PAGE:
Joanna Yap has a 3 fight winning streak going into the Grand Finals, winning her fight vs Samantha tan in the semis.

Joanna consider herself a late starter in MMA, only 2 years ago in her mid 30s she picked up BJJ at Studio23 under coach Albert Lim.. But she didn’t let age deter her. To Joanna it’s the heart that counts. Judging from her success so far, age really is just a number. She is drawned towards martial arts as it gives her an avenue to proof that with hard work and persistency one can always improve onself.

She is proud for the fact that Borneo is represented well in the MIMMA3 female category.
Meeting another fellow Borneon is unavoidable and meeting non other than Felicia is to her the best part of this tournament.

Knowing Felicia is also a prolific grapplers, Felicia also trains under A-Karadech in SS Fighter Kuching, a finalist too in this year Foreign Pride category; to improve on her striking.

This will certainly be a fight to watch as Borneon battle it out for the inaugural Female MIMMA Title
———————————————————————

Where are you from?
I’m from Kuching, Sarawak.

Growing up childhood days were you active in sports? Tell me a little about your childhood.
Growing up, I wasn’t really into sports per se, but I spent a lot of time outdoors. My memories of childhood are of climbing trees with my cousin, fishing with my childhood friends, exploring sand piles and ‘kawasan belukar’ ( bushes ) (which is rather hazardous, now that I think of it), furiously pedaling my red BMX bicycle up and down (and crashing all over) the neighbourhood, building stuff from leftover scraps I pilfered from my father’s workshop in our backyard, and sitting around watching the world go by. I’m blessed because I had the freedom to play and to enjoy being a kid. Children need that space to play, more so if their parents want them to be physically active later in life.

In college days you were into martial arts too? Which type of martial arts?
My first taste with a structured martial arts class came while I was a student at Inti College Sarawak campus. A coursemate was teaching karate, and I joined the class for a few months until I went overseas to complete my Bachelor of Commerce, majoring in Management. After I graduated, I came back home to work.

I didn’t encounter martial arts again until Studio 23 opened in Kuching. Studio 23 is owned and operated by Albert Lim (who is my BJJ coach) and Serina William (my childhood friend who I’ve known since primary school). At first I joined for the fitness classes, but later I took up a boxing/BJJ self defence class. I was interested in BJJ then but due to personal obligations, I could not commit to training so I did not join the BJJ gi classes. Then quite sometime later, coach Albert asked if I wanted to join the gi classes to be a training partner for a new student. At that time, it was possible for me to commit to training more, so I agreed and since then, I’ve been training BJJ. When the boxing/BJJ self defence programme ended, I took up muay thai at SS Fighters to keep developing my standing game.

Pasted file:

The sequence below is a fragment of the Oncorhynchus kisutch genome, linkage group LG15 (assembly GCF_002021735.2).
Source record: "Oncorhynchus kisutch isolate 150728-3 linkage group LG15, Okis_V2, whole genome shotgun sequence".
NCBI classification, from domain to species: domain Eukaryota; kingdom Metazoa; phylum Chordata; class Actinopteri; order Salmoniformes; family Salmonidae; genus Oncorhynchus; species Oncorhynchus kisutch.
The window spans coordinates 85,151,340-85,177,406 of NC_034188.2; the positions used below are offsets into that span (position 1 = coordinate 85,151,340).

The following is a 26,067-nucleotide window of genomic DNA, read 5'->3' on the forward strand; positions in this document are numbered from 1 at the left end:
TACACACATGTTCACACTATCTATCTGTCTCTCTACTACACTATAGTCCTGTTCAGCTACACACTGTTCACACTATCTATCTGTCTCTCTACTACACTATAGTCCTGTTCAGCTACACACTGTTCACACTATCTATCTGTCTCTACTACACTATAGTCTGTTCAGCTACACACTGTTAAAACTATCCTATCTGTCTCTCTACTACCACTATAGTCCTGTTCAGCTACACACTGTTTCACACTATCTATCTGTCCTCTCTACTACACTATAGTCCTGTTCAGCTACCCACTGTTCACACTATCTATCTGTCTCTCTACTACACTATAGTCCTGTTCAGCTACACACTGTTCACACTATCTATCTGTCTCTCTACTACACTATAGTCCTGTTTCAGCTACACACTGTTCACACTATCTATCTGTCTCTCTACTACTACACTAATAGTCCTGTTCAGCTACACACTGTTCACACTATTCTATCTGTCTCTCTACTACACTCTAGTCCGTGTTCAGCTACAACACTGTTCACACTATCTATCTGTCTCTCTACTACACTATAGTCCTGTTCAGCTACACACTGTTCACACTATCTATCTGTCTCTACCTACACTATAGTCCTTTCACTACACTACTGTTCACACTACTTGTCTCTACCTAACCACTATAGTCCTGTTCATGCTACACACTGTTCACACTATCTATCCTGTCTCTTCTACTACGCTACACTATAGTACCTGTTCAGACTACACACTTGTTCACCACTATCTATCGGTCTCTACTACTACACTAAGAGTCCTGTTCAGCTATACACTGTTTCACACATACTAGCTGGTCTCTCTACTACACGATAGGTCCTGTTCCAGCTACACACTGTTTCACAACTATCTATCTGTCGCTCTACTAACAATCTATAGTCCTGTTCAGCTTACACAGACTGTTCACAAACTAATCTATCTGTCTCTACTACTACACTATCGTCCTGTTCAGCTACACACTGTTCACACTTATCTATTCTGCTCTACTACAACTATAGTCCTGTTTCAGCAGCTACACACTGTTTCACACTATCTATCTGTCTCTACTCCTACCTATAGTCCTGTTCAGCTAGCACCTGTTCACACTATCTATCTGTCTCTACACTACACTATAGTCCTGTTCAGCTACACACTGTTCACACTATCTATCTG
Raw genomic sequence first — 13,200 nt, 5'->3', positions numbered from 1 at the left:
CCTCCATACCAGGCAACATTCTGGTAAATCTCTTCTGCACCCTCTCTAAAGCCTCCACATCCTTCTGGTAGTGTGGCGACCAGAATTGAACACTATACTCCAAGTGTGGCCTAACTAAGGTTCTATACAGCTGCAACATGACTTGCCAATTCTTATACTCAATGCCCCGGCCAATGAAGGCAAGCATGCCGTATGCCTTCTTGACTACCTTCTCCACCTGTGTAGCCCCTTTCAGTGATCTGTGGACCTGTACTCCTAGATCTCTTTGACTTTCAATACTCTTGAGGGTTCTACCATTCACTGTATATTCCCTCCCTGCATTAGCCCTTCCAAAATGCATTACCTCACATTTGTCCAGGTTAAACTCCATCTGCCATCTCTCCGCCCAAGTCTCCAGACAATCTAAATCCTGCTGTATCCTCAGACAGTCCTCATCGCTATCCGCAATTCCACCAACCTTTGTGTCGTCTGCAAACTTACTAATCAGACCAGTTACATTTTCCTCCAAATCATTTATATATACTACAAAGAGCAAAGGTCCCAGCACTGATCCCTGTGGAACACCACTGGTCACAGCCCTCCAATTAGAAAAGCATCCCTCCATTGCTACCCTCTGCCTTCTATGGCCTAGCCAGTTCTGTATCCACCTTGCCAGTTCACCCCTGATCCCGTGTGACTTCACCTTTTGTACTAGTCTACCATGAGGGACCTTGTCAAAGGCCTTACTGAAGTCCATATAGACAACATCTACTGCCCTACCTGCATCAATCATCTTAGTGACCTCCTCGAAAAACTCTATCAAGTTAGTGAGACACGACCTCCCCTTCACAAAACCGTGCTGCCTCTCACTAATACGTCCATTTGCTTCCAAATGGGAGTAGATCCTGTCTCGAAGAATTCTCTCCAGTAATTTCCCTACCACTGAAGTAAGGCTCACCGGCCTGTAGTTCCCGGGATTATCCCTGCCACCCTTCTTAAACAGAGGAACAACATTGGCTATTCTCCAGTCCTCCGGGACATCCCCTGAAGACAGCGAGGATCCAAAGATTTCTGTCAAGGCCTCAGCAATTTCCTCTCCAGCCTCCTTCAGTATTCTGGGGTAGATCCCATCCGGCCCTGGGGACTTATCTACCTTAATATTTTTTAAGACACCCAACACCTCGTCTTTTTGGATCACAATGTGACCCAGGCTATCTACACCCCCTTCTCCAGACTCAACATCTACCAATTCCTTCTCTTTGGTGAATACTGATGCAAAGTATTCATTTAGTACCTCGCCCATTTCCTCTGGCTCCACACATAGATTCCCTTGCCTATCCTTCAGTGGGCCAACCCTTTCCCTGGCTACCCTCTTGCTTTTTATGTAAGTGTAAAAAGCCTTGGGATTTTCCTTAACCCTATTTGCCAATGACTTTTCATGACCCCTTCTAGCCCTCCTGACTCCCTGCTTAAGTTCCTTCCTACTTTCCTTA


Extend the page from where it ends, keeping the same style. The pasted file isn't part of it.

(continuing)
Can you share with me a little on your family background? Siblings how many?

Are u only one in martial arts? How does your parents feel seing her daughter slug it out in a cage?

I’m the middle child in a family of three girls. I am the only one in the family so far who is learning martial arts. My father was a self-employed contractor while my mother is a retired teacher. Both of them worked really hard to save money so that my sisters and I could graduate from university and they raised us as best they could to lead meaningful, productive lives. My father passed away in his sleep a few years ago, so he never got to see me compete in MMA. He was a very kind-hearted, easy-going man, but in certain things, he held rather traditional views. I think I inherited my stubborness from him, which was why we disagreed on a lot of things with my mother having to play peacemaker most times. I’m unsure what he would think of his recalcitrant middle daughter fighting in a cage, but as long as I stayed safe and took care of myself, I think he would have been ok with it, eventually.

Being a typical Chinese father, he didn’t share much about his feelings with his children. I didn’t know how proud he was of his family until his funeral when one of his oldest good friends told us that my father was so proud of his three children and couldn’t stop talking about us whenever he was with his friends. I used to play percussions in my secondary school marching band and my father didn’t like it that I spent so much time at practice in school. But he changed his mind when he finally attended one of our school band’s concerts and saw what it was we actually did and what we were practicing so hard for. I think his reaction would have been the same for MMA.

As for my mother, I was purposely kinda vague when explaining to her about what I was planning to do. She also didn’t want to know too much, I think, heh heh. She’s had lots of time to get used to the idea of me in the cage, since I tried out for MIMMA 2 last year when they didn’t have an official women’s category. I think she was initially a bit concerned when we started the MIMMA 3 ladder matches but as I kept returning home with all my teeth intact and more or less in one piece, she’s become more at ease. At least she can smile now when she drops me off at the airport when I’m on my way to KL to fight! She’s also watched some of my fights online on the MIMMA website (www.malaysianinvasion.com).